How to Start Building Good Credit as An Immigrant

The American financial system is large and complicated. The American immigration system is similarly large and complicated, and many people who navigate it need some help getting their finances in order.

If you’ve recently immigrated to the United States, you might want to start looking into loans and credit cards.

There’s one problem: you won’t have any kind of credit score.

Without a credit score, lenders will be hesitant to offer you a loan.

In order to qualify for the best loans and credit cards, you’ll need to build your credit score now. 

Learn how to get started.

What Do You Need to Apply for Credit?

Before getting started, make sure that you have all of the information that you need to start applying for credit.

In order to be able to apply for credit, you’ll need a few basic things.

First, you should make sure you have a U.S. Tax ID number.

Without that number, you won’t be able to apply.

You’ll also need a mailing address that lenders can use to communicate with you and send you any cards you apply for.

You’ll also need to provide the same information that anyone else provides when they apply for credit.

Lenders want to know that you can pay a loan back. You’ll have to provide information including:

  • Proof of employment
  • Proof of identity
  • Your date of birth
  • Annual income
  • Whether you own or rent your home
  • Your total financial assets
  • Your country of citizenship

Lenders will use this information to confirm your identity and make a lending decision.

The more information you can provide, the fewer questions the lender will have. That can only improve your chances of getting a loan.

Ways to Start Building Credit

There are a few strategies you can use to start building your credit.

Secured credit cards

One of the best ways to start building credit as an immigrant is a secured credit card.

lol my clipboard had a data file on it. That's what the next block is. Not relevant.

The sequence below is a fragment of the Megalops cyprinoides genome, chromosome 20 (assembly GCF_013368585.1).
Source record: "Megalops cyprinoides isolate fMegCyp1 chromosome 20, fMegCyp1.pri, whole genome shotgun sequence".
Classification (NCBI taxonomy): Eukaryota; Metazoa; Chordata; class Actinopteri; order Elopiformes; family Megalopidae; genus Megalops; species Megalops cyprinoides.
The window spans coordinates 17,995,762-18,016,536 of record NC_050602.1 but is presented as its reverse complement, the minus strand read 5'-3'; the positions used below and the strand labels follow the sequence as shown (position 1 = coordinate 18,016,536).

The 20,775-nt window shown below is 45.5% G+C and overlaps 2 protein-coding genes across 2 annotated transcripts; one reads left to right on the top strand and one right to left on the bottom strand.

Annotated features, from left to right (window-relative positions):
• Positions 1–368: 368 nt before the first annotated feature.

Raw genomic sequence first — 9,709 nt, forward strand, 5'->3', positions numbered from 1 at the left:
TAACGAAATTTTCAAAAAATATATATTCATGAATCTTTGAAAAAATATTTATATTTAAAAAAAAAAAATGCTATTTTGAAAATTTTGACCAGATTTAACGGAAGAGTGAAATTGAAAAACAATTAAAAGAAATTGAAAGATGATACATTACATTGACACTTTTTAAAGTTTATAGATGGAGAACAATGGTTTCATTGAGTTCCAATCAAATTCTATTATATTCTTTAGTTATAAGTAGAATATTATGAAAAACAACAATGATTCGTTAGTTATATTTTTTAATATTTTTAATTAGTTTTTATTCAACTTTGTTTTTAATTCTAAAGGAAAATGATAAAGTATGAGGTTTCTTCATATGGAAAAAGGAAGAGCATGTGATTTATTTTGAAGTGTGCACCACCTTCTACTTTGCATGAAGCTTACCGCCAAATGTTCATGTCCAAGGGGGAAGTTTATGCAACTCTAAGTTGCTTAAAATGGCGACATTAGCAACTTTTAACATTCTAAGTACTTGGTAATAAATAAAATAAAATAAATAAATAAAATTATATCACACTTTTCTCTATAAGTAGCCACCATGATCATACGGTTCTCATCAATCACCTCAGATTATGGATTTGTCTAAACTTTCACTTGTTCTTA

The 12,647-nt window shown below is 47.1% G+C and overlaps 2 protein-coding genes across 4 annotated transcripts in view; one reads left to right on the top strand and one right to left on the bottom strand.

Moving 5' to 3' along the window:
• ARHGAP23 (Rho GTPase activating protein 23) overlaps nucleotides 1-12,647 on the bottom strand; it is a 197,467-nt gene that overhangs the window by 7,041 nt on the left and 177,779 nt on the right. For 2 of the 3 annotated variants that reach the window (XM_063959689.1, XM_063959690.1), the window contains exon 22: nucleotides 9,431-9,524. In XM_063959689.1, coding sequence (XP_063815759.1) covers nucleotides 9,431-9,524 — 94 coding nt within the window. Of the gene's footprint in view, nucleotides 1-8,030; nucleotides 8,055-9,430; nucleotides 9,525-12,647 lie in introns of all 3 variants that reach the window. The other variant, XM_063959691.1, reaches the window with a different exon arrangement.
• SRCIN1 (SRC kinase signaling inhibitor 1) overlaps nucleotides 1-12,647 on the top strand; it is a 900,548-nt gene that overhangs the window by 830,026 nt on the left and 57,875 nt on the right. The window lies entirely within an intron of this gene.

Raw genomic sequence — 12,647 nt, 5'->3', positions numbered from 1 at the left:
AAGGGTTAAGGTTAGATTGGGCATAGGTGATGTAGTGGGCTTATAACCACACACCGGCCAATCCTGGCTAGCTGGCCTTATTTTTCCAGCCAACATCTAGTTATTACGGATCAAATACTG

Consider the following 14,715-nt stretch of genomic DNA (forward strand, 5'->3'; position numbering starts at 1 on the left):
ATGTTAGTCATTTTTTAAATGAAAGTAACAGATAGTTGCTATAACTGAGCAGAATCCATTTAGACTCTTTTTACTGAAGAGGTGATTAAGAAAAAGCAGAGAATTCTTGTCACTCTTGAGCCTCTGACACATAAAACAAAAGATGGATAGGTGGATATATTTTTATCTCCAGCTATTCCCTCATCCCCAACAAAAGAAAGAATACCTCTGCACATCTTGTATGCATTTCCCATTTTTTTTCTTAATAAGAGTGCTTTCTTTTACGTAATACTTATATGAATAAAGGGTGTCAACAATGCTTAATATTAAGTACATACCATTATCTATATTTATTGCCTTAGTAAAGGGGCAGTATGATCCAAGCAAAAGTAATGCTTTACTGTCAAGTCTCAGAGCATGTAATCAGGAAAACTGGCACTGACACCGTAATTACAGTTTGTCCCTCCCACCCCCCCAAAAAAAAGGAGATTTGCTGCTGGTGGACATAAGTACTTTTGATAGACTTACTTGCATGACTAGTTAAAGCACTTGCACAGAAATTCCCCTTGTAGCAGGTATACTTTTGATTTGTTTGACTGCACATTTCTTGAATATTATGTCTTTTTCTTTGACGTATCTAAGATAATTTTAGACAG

A secured credit card functions just like a normal credit card. You get a card that you can use to make payments at stores and get a bill every month. You pay off the balance each month when you get the bill.

The only difference between a normal card and a secured card is that you have to provide a security deposit to get a secured credit card.

For example, if you get a secured credit card with a $300 limit, you have to provide a $300 security deposit.

This is great for lenders because it means they take on effectively no risk by lending money to you. That means it’s incredibly easy to get approved, so long as you can provide the deposit.

Once you have a secured credit card, lenders will report your card activity to credit bureaus just as if it were a standard credit card. After you’ve had the card for a few months to a year, you should have enough of a history to qualify for unsecured cards.

Some secured credit cards charge annual fees, but there are plenty of fee-free secured credit cards out there. Some even offer cash back, letting you take advantage of rewards while you build your credit.

Still, the security deposit isn’t a true cost because you can get the deposit back if you use the card properly. So long as you make your payment on-time, your credit will improve.

Most secured card providers will regularly review your account.

If you’re in good standing and have good credit, you can be upgraded to an unsecured credit card. When that happens, your security deposit will be returned to you.

Credit builder loans

Credit builder loans are another way to build your credit score.

Usually, these loans are offered by local banks and credit unions. They are for small amounts, often no larger than a few thousand dollars.

Credit builder loans can be either secured or unsecured.

When you receive a credit builder loan you can either use the money or simply keep it in a savings account at the lending bank. Each month, make your payment on the loan and your score will increase.

Credit builder loans tend to have terms of about one year and low interest rates.

This makes them relatively inexpensive, but you do still pay interest. If you can get a secured credit card that doesn’t charge a fee, you might be better offer using that to build credit.